Rocks and Hard Places
Lisa Tessman on being required to do the impossible
Due to a tremendous level of flooding after a hurricane, the hospital at which Dr. Santana practices medicine must be evacuated. The medical staff have been ordered to get everyone—including themselves—out of the hospital by the end of the day, but not all patients can be evacuated. As time runs out it becomes clear that there are only two options: euthanize the remaining patients without consent (because many of them are in a condition that renders them unable to give consent) or abandon them to suffer a slow, painful, and terrifying death alone. Though horrified by both possibilities, Dr. Santana is confident that administering a lethal dose of drugs is the better of the two options. Nevertheless, she has the sense that no matter which action she performs, she’ll be committing a grave violation of a moral requirement.
This story is a fictionalized version of an actual tragedy that took place during Hurricane Katrina. Why does the doctor in the story feel like she has done something morally wrong? I suggest that it’s because she has. She also would have done something wrong if she’d made the opposite decision, and abandoned the patients. She was in a situation in which anything she could have done would have violated some true value. She can’t be blamed for what she did, assuming that she really did choose the better of the two options. We can be rightly blamed for avoidable wrongdoings, but not for unavoidable wrongdoings, or wrongdoings that we committed because all possible alternatives were even worse. But although she can’t be blamed, her feeling that she’s failed isn’t misplaced. It’s a response to facing an impossible moral requirement—in this case, the requirement that she neither kill (without consent) nor abandon the patients. Impossible moral requirements make moral failure unavoidable.
If you agree that there can be impossible moral requirements, you’ll be going against something that many moral philosophers believe. This is because many moral philosophers have adopted a principle—attributed to the eighteenth-century German philosopher Immanuel Kant—that says that for an act to be morally obligatory, that act must also be possible, so the impossible cannot be morally required. This principle is typically expressed by moral philosophers with the phrase: ‘ought implies can’. In other words, you can only be obligated to do something if you’re also able to do it. People who are caught in dilemmas like Dr. Santana’s often feel that they have failed morally, even though the requirements they face are jointly impossible to fulfil; the fact that people experience themselves as required to do the impossible might tip us off to the possibility that it’s not always true that ‘ought implies can’.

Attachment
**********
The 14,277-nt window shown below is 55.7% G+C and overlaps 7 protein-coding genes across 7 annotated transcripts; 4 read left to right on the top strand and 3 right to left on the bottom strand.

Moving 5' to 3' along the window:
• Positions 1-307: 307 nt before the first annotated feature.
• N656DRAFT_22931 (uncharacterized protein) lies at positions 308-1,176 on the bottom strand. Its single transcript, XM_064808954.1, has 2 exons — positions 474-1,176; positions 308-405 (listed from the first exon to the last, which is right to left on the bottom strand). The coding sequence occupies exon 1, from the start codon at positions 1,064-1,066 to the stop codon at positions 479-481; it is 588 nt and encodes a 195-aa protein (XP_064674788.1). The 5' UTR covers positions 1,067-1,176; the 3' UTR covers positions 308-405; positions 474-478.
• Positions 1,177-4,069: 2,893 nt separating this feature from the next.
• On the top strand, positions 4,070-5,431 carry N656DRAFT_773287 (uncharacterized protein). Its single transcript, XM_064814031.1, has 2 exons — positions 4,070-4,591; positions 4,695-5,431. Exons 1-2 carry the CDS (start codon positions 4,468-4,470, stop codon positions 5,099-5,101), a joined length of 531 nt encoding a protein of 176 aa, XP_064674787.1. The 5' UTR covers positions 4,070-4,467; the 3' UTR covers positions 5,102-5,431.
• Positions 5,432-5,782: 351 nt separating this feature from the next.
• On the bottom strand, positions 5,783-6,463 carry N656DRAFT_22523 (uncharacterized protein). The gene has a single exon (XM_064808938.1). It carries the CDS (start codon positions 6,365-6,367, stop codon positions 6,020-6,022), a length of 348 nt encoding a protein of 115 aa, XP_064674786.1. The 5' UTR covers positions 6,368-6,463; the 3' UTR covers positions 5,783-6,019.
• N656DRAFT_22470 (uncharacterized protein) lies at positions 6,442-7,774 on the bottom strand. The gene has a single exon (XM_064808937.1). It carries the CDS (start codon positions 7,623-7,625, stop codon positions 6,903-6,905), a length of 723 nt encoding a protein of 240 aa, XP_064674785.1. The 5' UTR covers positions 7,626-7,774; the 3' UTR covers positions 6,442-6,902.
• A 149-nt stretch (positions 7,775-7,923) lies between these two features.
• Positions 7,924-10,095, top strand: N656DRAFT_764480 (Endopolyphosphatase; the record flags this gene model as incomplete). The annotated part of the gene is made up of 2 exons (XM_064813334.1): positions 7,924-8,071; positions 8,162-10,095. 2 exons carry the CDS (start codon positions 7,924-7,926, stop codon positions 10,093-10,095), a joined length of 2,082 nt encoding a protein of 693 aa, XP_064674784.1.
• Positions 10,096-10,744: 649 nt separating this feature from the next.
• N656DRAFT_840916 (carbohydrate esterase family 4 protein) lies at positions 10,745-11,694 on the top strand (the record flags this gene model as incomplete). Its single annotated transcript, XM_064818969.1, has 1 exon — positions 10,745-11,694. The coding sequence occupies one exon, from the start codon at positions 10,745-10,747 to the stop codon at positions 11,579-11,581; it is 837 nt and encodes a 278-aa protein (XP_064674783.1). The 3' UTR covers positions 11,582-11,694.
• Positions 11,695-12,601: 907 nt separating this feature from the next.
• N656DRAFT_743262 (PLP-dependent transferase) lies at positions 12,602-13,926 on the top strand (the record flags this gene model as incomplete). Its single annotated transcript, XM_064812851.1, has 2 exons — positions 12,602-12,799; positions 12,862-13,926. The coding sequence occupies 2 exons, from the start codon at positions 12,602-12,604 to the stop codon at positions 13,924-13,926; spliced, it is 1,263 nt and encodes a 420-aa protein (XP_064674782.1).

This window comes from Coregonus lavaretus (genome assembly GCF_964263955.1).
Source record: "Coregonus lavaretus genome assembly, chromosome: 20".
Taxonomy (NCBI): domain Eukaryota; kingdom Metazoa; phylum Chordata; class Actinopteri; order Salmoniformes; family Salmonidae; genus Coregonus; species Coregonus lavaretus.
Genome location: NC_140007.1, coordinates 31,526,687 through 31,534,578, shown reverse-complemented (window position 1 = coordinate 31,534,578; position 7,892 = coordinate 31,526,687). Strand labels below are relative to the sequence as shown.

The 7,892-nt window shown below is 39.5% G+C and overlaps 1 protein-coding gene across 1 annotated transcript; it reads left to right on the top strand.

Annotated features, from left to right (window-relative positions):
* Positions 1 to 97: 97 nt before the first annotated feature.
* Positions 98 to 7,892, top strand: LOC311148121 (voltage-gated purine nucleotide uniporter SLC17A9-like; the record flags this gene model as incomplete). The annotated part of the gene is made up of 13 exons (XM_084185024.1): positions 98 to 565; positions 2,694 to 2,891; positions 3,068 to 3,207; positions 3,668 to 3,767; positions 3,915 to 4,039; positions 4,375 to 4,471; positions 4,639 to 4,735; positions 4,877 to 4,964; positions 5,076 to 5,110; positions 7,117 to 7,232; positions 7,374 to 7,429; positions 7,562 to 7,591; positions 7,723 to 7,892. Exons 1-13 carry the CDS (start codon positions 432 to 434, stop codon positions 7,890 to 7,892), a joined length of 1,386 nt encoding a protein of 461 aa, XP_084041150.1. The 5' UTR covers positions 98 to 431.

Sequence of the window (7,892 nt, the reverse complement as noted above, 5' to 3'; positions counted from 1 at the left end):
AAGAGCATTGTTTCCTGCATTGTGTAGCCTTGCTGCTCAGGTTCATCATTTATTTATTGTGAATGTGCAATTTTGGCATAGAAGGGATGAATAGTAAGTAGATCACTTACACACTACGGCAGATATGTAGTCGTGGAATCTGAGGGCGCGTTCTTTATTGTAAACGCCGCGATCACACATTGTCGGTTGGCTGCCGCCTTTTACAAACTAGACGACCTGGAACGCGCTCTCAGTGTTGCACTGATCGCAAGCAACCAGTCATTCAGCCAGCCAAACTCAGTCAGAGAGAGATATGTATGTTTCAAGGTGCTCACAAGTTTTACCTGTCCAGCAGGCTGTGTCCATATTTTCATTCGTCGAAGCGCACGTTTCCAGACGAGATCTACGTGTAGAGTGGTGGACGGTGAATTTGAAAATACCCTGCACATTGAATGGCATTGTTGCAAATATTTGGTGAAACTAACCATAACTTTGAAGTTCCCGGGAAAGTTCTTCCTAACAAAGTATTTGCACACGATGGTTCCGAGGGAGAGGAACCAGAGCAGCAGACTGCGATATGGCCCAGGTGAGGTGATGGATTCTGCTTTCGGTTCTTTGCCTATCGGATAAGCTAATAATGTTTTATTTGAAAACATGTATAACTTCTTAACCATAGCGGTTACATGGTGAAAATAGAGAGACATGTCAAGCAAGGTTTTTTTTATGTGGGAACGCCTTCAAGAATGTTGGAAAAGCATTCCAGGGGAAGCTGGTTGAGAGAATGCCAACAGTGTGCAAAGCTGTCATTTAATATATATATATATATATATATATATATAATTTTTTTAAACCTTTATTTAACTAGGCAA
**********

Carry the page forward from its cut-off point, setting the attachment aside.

In my recent book, When Doing the Right Thing Is Impossible, I argue against the principle that ‘ought implies can’. I think that in many cases, people’s experiences of judging themselves to be impossibly required to act should be trusted and taken to indicate that they really do face an impossible moral requirement. I think that there’s an important way of valuing others—through an emotional, intuitive response—that people exhibit when they judge themselves to be impossibly required to act in a certain way.
But before we move straight from the fact that people judge themselves to be impossibly required to act to the claim that there really are impossible moral requirements, we need to address some questions. How should moral judgements be made? And how should we determine what is morally required? Many philosophers are rationalists in the sense that they believe that only a process of reasoning can serve to establish what’s ‘really’ morally required, by determining which moral judgements are justified. I am more pluralistic about what I believe should lead us to treat a moral judgement as carrying authority; there is more than one way to arrive at the kind of moral judgement that we should have confidence in. For example, an emotionally inflected, intuitive process, in place of a reasoning process, is what allows us to best construct some of our moral values and what rightly leads us to treat some particular moral judgements, including those about impossible moral requirements, as carrying authority.
Let’s take a closer look at why we might judge ourselves to be impossibly required to act. One important background fact is that values, including moral values, come in many different kinds, and they can come into conflict with each other. We can be obligated to do each of two different things, even when it’s impossible to do both. For example, we might be required to tell the truth about what a friend did but also required to be loyal to the friend. When this happens, honouring one of the conflicting values won’t necessarily make up for our now inevitable sacrifice of the other value, because values of different kinds can’t always just substitute for each other. We feel we’ve failed because we haven’t been able to act in accordance with all of our deeply held values, and nothing can make up for the unique value (such as the value of our loyalty to a particular person) that we’ve sacrificed.